July 12, 2018 / 6:44 AM / a year ago

Uniqlo owner shines on overseas strength, but cautions Japan profits to slow

TOKYO (Reuters) - Japan’s Fast Retailing Co (9983.T) reported record quarterly profits on brisk business at its overseas Uniqlo stores, but cautioned profits of the affordable clothing line were set to drop at home amid discounting of summer items.

FILE PHOTO: A man looks around clothes at a Fast Retailing's Uniqlo store in Tokyo, Japan, January 24, 2017. REUTERS/Kim Kyung-Hoon/File Photo

Hit hard by a chequered recovery in local consumer spending, retailers in Japan have been focusing on overseas markets - a shift that has paid off for Fast Retailing whose offshore Uniqlo stores have outshone those at home for three straight quarters.

The retailer, which is continuing its push to grow abroad, flagged its global ambitions last week when tennis star Roger Federer strode onto the court at Wimbledon in Uniqlo-branded whites, in a major sponsorship deal that is reportedly worth around $30 million annually.

Uniqlo’s international sales rose 24 percent in the third quarter ended May and 28 percent in the first nine months of the year, driven by Asian sales of the brand that offers everything from t-shirts emblazoned with robot cat Doraemon designs to office wear such as shirts and blazers.

The strong sales drove Fast Retailing’s quarterly operating profit up 37 percent to a record 68.4 billion yen ($609 million) and allowed Asia’s biggest clothing retailer to reiterate an all-time high annual profit forecast of 225 billion yen.

CEO Tadashi Yanai sees the retailer’s Asian appeal as key to achieving his ambition to overtake H&M (HMb.ST) and Zara parent Inditex (ITX.MC) to become the world’s top apparel retailer.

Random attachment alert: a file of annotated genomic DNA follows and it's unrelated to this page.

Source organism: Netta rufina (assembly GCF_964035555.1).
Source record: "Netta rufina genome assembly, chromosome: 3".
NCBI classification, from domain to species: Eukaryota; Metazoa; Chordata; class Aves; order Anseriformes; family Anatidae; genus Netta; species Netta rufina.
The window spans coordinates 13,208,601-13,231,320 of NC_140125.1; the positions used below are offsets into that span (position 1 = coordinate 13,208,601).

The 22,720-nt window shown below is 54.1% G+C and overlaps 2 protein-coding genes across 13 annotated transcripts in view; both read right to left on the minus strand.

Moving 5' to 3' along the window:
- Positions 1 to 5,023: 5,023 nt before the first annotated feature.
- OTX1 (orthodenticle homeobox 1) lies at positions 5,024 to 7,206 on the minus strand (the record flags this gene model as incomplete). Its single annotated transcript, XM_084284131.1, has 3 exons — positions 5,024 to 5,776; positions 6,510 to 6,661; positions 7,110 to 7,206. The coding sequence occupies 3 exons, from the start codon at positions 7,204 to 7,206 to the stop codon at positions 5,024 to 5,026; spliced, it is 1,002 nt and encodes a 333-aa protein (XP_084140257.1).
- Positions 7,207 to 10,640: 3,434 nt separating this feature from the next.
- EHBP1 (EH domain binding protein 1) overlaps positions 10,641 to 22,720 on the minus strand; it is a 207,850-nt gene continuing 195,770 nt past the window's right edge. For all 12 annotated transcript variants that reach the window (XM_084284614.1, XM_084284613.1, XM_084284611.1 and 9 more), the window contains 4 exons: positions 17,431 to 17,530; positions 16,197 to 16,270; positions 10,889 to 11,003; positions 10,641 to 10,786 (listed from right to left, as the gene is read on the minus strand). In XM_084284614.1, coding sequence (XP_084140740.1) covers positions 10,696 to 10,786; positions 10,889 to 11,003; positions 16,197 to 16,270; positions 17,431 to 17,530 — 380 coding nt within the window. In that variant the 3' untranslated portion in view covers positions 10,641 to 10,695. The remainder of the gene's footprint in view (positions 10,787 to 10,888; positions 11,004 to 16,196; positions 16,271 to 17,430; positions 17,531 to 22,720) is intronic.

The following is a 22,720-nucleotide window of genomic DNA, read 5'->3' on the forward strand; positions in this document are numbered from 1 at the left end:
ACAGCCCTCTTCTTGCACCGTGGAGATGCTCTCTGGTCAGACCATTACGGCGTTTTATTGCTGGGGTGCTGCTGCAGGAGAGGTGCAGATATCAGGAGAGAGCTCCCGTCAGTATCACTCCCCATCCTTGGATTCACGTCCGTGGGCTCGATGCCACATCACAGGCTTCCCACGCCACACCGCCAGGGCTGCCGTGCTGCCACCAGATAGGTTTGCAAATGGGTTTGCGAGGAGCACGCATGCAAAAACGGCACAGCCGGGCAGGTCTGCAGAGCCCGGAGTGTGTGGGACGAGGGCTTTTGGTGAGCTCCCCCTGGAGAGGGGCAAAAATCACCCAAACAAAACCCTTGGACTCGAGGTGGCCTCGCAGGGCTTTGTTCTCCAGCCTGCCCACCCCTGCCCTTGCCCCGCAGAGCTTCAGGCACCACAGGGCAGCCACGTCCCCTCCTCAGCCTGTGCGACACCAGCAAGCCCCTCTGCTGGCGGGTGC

Fast Retailing has more than 600 Uniqlo stores in China, its top overseas market and main production center. It is also expanding its presence in Europe and recently said Denmark would be Uniqlo’s ninth country of operation in the region.

Given mounting U.S.-China trade tensions, Fast Retailing is increasing production in other countries, CFO Takeshi Okazaki told reporters at an earnings briefing on Thursday.

In the event of a trade disruption, “it may take some time but we would be able to cope”, he said.


Uniqlo’s sales are growing at home too, but at a smaller pace than offshore, with the number of stores steadying in recent years at just over 800 locations. For the third quarter, the brand’s sales in Japan rose 6 percent.

The retailer cautioned Uniqlo profits in the quarter ending August will drop from a year ago amid discounts on summer items.

But Fast Retailing is determined to grow Uniqlo in the local market and is betting on online sales to help achieve that.

Uniqlo’s online sales in Japan were up 33 percent in the quarter, accounting for 7.8 percent of its total domestic sales.

Unlike another of Japan’s top apparel chains, Shimamura Co Ltd (8227.T), which has just started selling on the Zozotown online mall, Fast Retailing does not want to use third-party sites to grow sales in the country.

Fast Retailing also has ambitions to turn its low-cost chain GU into a second Uniqlo but has struggled to replicate earlier hits such as 990-yen jeans. Discounting at the chain saw operating profit fall 20 percent in the three months to May.

Reporting by Sam Nussey; Editing by Himani Sarkar

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